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The inexorable march towards e-commerce means that any business set on acquiring new customers or keeping hold of those they already have must fulfil orders quickly and efficiently. Fully functioning digital sales channels, where customers are offered multiple contact points, are therefore absolute prerequisites for successful trading. This seamless omnichannel customer interaction— using a combination of website, store and third-party platforms—is fast becoming the preferred practice of many businesses.
At the heart of omnichannel shopping is convenience for the consumer: Buying an item through the online channel, with the possibility of returning it to a different channel, to a store, for example; or choosing an item in-store and having it delivered, are good examples of how businesses are attempting to remove logistical buying objections.
Supply chain and systems design need to be configured to enable this shopping experience and balance value for money, delivery speed, and service quality.
Convenience, however, is not the only consideration when it comes to online shopping.
According to research by Deloitte, on average, 49% of shoppers abandon their shopping cart when they discover extra costs such as shipping, taxes, and other fees at checkout (1). Deloitte also found that 85% of consumers prefer free shipping over fast shipping (2).
This research shows that businesses must strike the right balance between delivering the customer experience (having the right product available in the right channel) and cost. Sales are driven by consumers looking for and finding the ideal combination for their needs. Retailers are driven by balancing supply chain considerations, including where and how much inventory to hold, last-mile delivery cost and delivery times. But also including sustainability considerations, such as reducing complexities of last-mile delivery by grouping deliveries for example or initiatives to offset carbon footprint.
Competitive advantage can be achieved with the right balance: customers get a better, more sustainable shopping experience, and costs are kept in check. In contrast, an imbalance will mean missed sales, unhappy customers, risk to brand reputation plus also higher costs; longer delivery times; and obsolete inventory. All of which impact short-term revenue performance and future growth opportunities.
Central to meeting consumers' value, service and sustainability expectations is a stable and responsive logistics framework which offers data visibility at a granular level. Brands with the right capabilities and networks in place have a competitive advantage to thrive and survive.
From the factory gate to the consumer, supply chain managers rely on network data that shows them the type, volume, and value of goods and where they are in the supply chain at any given time. Precise and accurate data enables them to track, react to, and exploit emerging sales trends across their markets, quantifying and factoring in the availability and cost of inbound transportation and last-mile delivery.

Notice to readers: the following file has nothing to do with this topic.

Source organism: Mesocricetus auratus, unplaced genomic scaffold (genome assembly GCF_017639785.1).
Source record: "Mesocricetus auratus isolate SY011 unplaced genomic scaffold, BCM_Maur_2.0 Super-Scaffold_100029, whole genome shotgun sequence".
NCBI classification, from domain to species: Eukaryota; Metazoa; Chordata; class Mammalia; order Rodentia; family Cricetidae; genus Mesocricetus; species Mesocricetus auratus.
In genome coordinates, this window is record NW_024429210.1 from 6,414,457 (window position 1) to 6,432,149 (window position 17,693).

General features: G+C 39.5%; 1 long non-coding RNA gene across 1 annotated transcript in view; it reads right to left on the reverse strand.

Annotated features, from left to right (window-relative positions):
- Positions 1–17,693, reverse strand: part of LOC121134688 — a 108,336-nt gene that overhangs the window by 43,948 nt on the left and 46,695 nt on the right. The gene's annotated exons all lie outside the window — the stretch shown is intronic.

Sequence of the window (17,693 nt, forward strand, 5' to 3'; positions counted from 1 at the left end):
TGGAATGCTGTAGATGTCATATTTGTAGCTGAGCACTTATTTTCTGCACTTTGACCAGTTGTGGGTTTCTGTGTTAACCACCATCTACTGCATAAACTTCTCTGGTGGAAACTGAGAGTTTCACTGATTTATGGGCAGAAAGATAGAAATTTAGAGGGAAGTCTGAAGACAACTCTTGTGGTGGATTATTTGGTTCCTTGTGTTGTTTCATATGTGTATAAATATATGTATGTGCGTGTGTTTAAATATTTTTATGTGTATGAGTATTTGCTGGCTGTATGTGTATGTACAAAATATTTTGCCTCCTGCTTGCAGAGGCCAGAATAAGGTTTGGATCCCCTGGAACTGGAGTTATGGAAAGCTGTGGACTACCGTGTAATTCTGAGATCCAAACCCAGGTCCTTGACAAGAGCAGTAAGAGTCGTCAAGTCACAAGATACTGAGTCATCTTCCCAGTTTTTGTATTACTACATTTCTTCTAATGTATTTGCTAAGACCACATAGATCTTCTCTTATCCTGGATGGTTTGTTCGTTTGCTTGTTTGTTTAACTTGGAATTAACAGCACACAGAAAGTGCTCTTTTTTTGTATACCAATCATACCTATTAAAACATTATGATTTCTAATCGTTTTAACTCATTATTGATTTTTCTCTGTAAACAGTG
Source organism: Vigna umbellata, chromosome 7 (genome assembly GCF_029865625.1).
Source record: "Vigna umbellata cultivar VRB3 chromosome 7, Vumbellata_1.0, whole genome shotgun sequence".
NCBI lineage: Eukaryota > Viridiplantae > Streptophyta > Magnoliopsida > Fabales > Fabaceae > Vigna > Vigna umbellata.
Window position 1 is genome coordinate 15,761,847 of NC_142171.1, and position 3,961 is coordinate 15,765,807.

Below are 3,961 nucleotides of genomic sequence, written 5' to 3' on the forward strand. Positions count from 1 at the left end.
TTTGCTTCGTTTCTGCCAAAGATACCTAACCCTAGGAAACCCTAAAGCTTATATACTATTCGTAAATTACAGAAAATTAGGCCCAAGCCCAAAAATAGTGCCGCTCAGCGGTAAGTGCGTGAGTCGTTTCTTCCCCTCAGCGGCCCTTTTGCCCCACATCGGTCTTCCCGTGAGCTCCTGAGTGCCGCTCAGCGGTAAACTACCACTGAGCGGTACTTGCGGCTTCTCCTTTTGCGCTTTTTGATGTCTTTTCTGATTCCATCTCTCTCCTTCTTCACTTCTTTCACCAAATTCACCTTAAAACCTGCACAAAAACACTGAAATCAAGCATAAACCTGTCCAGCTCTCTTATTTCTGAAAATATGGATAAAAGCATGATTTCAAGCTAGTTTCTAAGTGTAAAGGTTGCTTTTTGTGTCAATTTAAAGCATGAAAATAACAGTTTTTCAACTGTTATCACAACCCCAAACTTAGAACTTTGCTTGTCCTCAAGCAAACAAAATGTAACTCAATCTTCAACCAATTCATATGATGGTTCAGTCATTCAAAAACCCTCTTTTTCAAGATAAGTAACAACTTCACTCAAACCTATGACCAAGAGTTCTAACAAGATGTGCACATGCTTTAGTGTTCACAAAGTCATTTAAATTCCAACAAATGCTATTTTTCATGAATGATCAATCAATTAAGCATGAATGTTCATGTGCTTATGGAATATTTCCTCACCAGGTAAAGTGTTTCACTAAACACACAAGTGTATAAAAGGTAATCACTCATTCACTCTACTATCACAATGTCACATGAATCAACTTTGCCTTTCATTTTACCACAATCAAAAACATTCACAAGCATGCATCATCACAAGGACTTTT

Imagine a consumer goods retailer selling across multiple European markets —from the north to the south of the continent. The retailer will need to consider seasonal, cultural, holiday and economic differences across the regions and have the right inventory available in the right place at the right time. Having a clear view of what products are in each warehouse, what's in transit, which container it's in, and when it is due to arrive means the e-commerce site can accurately inform customers on the status of their order, thereby managing their expectations.
A brand's sustainability credentials are increasingly influencing consumer choices (3). Consumers are opting to support brands that source and manufacture responsibly and locally. Therefore, looking at the supply chain end-to-end for carbon reduction opportunities will continue to be an ongoing objective of e-commerce businesses.
We know that consumers want to be in the driving seat when selecting products, delivery options and costs. They are also now engaging with sustainability choices through services such as Amazon Day Delivery (4), where customers are offered the option to group shipments arriving on a nominated day, thereby reducing the carbon footprint during the "last mile" delivery.
The e-commerce shopper expects a wide range of products combined with a flexible range of delivery costs and fulfilment speeds. Because of this, the supply chain machinery has emerged as a finely tuned and sophisticated operation, one that is capable of giving customers exactly what they want and when and how they want it. Many companies have successfully adapted to this evolving consumer landscape and are reaping the rewards.
Working with a knowledgeable, well-resourced e-commerce supply chain partner creates the best opportunities to balance cost, service and sustainability across multiple locations. Fast-moving e-commerce businesses typically devolve these functions to third parties who can offer everything from IT, operations, shipping and systems know-how. Working collaboratively with a strong supply chain partner enables e-tailers to react to rapid change and develop clear strategies for implementing measures to offset the carbon footprint of getting goods to customers in a fast-moving, interlinked global economy.
Our team can provide even more insight and solutions to manage intricate and competitive e-commerce fulfilment options. Contact us to arrange a discussion.